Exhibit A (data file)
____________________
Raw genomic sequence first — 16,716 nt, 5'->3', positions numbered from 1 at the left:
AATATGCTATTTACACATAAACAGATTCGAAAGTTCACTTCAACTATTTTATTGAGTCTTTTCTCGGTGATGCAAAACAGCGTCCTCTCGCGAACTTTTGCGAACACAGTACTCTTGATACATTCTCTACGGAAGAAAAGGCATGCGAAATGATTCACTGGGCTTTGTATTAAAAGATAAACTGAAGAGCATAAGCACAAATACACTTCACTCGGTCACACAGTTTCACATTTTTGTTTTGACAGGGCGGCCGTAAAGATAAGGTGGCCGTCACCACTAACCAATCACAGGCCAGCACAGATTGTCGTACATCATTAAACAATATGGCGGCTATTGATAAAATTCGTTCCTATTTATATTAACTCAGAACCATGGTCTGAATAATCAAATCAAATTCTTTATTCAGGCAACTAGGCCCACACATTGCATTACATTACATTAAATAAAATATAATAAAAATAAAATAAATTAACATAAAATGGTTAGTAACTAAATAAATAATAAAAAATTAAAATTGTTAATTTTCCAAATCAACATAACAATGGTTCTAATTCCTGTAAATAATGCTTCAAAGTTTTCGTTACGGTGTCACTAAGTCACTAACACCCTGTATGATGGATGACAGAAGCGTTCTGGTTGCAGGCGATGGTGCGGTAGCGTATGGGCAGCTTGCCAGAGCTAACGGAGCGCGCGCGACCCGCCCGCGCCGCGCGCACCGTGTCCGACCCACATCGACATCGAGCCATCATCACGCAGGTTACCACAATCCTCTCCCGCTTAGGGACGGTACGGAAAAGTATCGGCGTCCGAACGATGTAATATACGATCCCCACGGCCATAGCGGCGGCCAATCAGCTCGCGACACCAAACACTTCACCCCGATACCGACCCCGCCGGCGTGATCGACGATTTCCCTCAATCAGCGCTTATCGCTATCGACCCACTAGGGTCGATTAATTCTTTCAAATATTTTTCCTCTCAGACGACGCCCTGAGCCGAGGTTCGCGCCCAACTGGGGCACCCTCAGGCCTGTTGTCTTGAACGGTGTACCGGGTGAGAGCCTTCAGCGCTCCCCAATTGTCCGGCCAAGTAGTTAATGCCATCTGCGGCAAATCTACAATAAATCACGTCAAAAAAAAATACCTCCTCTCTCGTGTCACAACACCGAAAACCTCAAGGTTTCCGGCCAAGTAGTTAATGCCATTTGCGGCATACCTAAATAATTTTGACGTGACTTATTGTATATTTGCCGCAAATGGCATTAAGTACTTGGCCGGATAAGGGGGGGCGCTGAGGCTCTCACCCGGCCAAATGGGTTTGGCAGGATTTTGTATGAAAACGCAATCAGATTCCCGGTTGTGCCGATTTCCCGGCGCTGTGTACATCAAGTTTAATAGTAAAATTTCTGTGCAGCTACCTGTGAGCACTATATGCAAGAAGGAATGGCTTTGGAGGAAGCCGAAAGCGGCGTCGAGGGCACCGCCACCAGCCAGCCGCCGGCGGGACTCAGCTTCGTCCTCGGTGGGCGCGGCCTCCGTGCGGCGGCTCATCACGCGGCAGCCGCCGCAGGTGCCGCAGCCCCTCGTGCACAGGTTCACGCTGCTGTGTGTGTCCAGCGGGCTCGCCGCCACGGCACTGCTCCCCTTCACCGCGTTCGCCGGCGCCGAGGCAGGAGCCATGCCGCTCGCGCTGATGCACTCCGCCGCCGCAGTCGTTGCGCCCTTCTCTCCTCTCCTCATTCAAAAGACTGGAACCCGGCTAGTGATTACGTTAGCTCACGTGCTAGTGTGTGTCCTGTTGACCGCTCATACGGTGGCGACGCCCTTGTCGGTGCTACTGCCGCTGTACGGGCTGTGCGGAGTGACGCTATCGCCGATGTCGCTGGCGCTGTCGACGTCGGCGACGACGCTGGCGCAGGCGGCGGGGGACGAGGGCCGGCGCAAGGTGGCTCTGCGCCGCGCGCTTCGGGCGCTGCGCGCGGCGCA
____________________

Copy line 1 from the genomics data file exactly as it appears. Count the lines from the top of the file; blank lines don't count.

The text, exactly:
Raw genomic sequence first — 16,716 nt, 5'->3', positions numbered from 1 at the left: